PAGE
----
Art and literature have power. It’s easy to see why certain pieces of art have transcended time or why people reread the same novel time and time again; why multitudes gather at an art exhibit and people pass their most beloved books to family and friends. Art and literature not only become important, they also reflect importance: stories and experiences that people should know and learn to have a better understanding of the world around them. Both visual art and reading can spark empathy and a greater understanding of experiences of others. This is likely why you can find a plethora of shared experiences via art and literature in relation to the immigrant experience. These stories and perspectives bring both an awareness to and appreciation for those that have migrated and pioneered a new life for themselves and their families. It also helps reflect a wide array of human experiences so that everyone may find a piece of themselves in art and literature.
We are excited to partner with the Salina Art Center on programming for their current exhibit “Birdwatchers” from their most recent artist-in-residence, Fidencio Fifield-Perez. Having immigrated to the U.S. from Mexico as a child, Fidencio draws inspiration not only from his heritage and customs but from migration and his own experience as a migrant.
Salina Art Center’s exhibit “Birdwatchers” runs July 29-Oct. 4, 2020. Check the art center’s exhibit page for additional details about the exhibit and visiting hours. On Aug. 19, Noon-1 p.m., Glory Benacka and I will give a Lunch & Learn book talk, “Reading for Empathy & Immigrant Experience,” via Salina Art Center’s Facebook Live. Here is a sneak preview of a few of the books we plan to discuss!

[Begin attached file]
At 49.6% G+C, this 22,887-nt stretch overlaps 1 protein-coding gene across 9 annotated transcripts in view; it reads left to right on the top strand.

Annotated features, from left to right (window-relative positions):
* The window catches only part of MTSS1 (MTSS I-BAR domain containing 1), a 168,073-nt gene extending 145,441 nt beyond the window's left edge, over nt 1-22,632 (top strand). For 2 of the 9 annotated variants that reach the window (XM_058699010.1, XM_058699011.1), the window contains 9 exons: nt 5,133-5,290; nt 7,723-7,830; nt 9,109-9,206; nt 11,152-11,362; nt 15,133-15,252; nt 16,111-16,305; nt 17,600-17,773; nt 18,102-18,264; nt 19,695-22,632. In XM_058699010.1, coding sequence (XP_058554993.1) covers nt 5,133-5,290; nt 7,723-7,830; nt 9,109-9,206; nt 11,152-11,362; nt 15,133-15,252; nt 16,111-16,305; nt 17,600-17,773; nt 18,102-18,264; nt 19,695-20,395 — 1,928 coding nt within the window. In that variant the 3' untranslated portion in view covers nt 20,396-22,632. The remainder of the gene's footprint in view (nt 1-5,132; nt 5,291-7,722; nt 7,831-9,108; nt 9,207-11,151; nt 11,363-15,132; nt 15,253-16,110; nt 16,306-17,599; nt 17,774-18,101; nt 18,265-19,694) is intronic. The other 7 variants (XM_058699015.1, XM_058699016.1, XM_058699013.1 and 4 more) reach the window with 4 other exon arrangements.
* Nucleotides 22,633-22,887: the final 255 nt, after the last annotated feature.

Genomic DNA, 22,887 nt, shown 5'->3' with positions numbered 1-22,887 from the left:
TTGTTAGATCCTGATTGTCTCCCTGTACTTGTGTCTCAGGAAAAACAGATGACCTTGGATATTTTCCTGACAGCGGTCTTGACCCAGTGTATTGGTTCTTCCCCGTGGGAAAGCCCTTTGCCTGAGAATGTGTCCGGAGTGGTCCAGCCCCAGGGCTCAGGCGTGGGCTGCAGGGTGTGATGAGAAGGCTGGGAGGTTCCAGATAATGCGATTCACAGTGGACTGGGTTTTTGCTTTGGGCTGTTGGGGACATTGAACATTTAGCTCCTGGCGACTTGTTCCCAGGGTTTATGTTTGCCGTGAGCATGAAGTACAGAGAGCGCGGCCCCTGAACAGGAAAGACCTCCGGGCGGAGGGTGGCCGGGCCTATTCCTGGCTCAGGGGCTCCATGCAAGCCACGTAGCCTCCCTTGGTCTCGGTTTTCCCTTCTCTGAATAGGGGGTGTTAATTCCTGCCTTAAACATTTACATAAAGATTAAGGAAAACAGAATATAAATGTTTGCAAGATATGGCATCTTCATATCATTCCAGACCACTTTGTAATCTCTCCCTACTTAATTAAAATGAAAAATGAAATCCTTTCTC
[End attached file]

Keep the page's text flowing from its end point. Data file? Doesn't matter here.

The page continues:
- “Brooklyn” by Colm Tóibín
Set in the 1950s, “Brooklyn” follows a young Irish woman, Eilis Lacey, as she makes the move from Ireland to Brooklyn, New York. Leaving behind her mother, older sister and a small town with limited job opportunities, Eilis seizes the chance to start a new life in the big city. However, life in Brooklyn comes with its own set of challenges when you’re thousands of miles from home and don’t know a single soul. As Eilis begins to find her way, meet new friends and falls for a young man, tragedy sends her running back to Ireland. The question is: is Ireland still her home?
- “Behold the Dreamers” by Imbolo Mbue
In 2007, the Jonga family moved to New York City from Cameroon in hopes of creating a better life. Clark Edwards, a Lehman Brothers executive, offers Jende Jonga a job as a chauffeur and Jende and his wife, Neni, are over the moon with excitement. Neni is even hired to work seasonally at the Edwards’ home in the Hamptons. It seems that life is looking up for their family as the jobs allow them to pay for Neni’s education and even provide them with enough money to send to relatives back home in Cameroon. However, the lives of both families begin to spiral with the bankruptcy of Lehman Brothers and the perfect facade of the Edwards begins to slip away. With their jobs, an asylum request, and their marriage on the line, the Jongas realize they must make an important decision.